The more difficult thing is the cost of counsel. This is estimated between 80% and 90% of the costs. We encourage parties and their counsels to sit down and determine ‘what’s the cost-effective way to do this.’  For example, what are the motions that are worth the time and energy.  This can be very useful.

Finally, many of the upcoming amendments will have at least a component that makes them more cost-effective and more time-effective.

Yarik Kryvoi: I imagine that you are open to proposals on how to make the system more efficient, including as a part of your revision process.

Meg Kinnear: Definitely. We have not done a Rules amendment for about ten years – since 2006. One of the stated purposes of this amendment is to modernise the Rules where possible, and to make the system more cost-effective and more time-effective. We are open to all suggestions, including practice techniques and formal amendments that expedite the process.

Yarik Kryvoi: Are the States also involved in this revision process?

Meg Kinnear: Yes. We invited every State to designate someone within their relevant government department to be a contact for any suggestions or any feedback they want to provide. This is a good way for States to be involved, and I’m hoping that all our Member States will take advantage of the opportunity.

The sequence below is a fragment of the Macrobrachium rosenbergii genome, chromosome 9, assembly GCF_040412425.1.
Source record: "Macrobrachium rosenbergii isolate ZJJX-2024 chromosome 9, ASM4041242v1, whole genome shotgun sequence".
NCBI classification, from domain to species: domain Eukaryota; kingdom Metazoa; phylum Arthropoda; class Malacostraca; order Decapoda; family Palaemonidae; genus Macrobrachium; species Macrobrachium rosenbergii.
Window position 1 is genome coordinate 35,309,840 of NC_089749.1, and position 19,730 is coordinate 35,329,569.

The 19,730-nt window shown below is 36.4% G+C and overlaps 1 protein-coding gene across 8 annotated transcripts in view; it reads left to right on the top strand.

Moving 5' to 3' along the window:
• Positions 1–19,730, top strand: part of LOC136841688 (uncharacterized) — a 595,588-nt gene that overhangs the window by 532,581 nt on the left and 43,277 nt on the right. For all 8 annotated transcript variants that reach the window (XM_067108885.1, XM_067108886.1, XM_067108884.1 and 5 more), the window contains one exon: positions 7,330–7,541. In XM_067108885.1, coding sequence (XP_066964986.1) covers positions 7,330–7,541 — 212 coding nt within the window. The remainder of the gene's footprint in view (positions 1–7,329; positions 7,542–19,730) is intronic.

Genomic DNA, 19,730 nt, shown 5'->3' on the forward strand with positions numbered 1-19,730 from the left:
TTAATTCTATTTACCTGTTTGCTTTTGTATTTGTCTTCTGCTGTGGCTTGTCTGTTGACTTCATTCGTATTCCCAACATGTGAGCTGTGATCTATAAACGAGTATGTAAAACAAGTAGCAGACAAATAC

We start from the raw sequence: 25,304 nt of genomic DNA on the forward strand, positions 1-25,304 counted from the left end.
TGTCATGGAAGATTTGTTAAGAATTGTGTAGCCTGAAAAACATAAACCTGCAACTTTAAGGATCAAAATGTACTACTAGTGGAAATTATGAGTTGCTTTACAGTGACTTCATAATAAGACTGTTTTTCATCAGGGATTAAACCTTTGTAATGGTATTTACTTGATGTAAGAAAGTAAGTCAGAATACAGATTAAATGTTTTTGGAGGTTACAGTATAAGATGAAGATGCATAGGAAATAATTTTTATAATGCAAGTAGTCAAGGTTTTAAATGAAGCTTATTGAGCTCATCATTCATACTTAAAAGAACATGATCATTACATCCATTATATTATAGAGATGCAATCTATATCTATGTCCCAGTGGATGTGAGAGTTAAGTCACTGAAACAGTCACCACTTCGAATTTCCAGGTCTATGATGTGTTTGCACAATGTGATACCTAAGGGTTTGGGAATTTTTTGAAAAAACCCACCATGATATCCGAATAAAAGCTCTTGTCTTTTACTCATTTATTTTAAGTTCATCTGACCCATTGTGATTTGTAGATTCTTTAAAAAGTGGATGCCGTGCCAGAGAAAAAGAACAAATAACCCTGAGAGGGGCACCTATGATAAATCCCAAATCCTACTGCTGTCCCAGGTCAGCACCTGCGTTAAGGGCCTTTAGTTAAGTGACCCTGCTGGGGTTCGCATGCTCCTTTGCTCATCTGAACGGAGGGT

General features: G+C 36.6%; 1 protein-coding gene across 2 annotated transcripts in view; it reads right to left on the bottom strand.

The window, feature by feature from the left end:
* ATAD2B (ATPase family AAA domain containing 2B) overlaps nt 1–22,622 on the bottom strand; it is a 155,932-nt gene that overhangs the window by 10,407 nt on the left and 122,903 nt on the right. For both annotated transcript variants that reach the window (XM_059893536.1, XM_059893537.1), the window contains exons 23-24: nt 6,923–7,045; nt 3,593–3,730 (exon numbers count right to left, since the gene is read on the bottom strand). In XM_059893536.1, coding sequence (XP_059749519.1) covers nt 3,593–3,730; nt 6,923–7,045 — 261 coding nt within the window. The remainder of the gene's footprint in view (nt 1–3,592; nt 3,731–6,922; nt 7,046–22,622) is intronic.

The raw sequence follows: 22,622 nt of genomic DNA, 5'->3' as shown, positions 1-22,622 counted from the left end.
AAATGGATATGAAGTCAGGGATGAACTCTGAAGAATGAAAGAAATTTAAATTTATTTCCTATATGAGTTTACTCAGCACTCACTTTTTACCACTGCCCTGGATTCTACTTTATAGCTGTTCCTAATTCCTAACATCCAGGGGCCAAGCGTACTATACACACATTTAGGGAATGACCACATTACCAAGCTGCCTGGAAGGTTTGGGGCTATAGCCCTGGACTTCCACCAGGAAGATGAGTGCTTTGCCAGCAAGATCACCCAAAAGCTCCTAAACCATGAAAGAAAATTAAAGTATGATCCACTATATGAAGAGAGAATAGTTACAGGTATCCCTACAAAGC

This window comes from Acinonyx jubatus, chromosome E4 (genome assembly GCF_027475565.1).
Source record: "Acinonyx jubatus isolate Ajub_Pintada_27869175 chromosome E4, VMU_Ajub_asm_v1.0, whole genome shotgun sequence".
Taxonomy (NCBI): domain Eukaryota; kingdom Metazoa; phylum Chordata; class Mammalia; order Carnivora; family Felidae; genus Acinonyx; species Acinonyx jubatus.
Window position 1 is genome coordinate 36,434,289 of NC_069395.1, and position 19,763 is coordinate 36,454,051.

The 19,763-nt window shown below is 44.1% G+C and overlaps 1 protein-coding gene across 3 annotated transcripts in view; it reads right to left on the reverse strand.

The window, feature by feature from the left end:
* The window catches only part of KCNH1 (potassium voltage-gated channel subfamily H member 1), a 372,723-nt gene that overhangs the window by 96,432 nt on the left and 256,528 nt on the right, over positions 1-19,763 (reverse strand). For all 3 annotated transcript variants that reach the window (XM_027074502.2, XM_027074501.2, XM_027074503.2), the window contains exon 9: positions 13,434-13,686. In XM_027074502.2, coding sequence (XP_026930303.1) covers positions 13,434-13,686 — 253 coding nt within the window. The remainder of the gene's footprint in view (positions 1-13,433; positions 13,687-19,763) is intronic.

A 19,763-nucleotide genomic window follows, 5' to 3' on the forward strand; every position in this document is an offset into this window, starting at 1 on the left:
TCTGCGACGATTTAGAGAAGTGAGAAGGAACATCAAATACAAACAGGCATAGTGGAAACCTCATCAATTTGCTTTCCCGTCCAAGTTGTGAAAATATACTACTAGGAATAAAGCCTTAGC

We also issued an invitation for the public to contribute, and some useful comments were received from various members of the public. These have been published on the ICSID web.  All of the suggestions received are being considered in drafting the background papers that we are preparing. It is going to be a useful way to talk about some of the issues that arise in ISDS, but also to focus on taking the system we have and making it even better. So, I think this is a very good initiative and it will be interesting for everybody that does this kind of work and who follows this field.

For interviews with representatives of other arbitration institutions please click here.

About the Author:

Prof Yarik Kryvoi, MCIArb is the founder and co-editor of the CIS Arbitration Forum. He is the Senior Research Fellow in International Economic Law and Director of the Investment Treaty Forum at the British Institute of International and Comparative Law (BIICL). He holds law degrees from Harvard, Moscow and St Petersburg. He has been teaching and practicing international arbitration in Russia, the United States and England for over ten years and is listed as arbitrator by several arbitration institutions. Prof Kryvoi also served as a Co-Chair of the International Courts Committee of the American Bar Association's Section of International Law. He also serves a tutor at the Chartered Institute of Arbitrators in London. See full profile at kryvoi.net.